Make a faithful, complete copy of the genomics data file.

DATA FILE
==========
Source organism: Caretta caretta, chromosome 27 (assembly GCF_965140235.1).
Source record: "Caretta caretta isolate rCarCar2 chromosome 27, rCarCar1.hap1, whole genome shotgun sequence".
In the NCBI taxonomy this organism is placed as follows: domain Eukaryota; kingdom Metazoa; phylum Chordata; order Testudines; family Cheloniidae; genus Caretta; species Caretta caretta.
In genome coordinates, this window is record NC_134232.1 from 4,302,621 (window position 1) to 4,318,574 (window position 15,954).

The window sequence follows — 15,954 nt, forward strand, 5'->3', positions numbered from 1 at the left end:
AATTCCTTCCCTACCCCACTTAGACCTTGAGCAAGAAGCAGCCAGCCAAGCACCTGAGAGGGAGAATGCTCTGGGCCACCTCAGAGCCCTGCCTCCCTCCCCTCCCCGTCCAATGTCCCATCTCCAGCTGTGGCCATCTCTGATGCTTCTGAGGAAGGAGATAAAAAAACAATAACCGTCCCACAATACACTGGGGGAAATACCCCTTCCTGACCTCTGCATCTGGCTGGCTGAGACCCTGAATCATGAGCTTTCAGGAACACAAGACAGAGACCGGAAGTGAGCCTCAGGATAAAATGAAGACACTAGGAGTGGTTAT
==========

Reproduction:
Source organism: Caretta caretta, chromosome 27 (assembly GCF_965140235.1).
Source record: "Caretta caretta isolate rCarCar2 chromosome 27, rCarCar1.hap1, whole genome shotgun sequence".
In the NCBI taxonomy this organism is placed as follows: domain Eukaryota; kingdom Metazoa; phylum Chordata; order Testudines; family Cheloniidae; genus Caretta; species Caretta caretta.
In genome coordinates, this window is record NC_134232.1 from 4,302,621 (window position 1) to 4,318,574 (window position 15,954).

The window sequence follows — 15,954 nt, forward strand, 5'->3', positions numbered from 1 at the left end:
AATTCCTTCCCTACCCCACTTAGACCTTGAGCAAGAAGCAGCCAGCCAAGCACCTGAGAGGGAGAATGCTCTGGGCCACCTCAGAGCCCTGCCTCCCTCCCCTCCCCGTCCAATGTCCCATCTCCAGCTGTGGCCATCTCTGATGCTTCTGAGGAAGGAGATAAAAAAACAATAACCGTCCCACAATACACTGGGGGAAATACCCCTTCCTGACCTCTGCATCTGGCTGGCTGAGACCCTGAATCATGAGCTTTCAGGAACACAAGACAGAGACCGGAAGTGAGCCTCAGGATAAAATGAAGACACTAGGAGTGGTTAT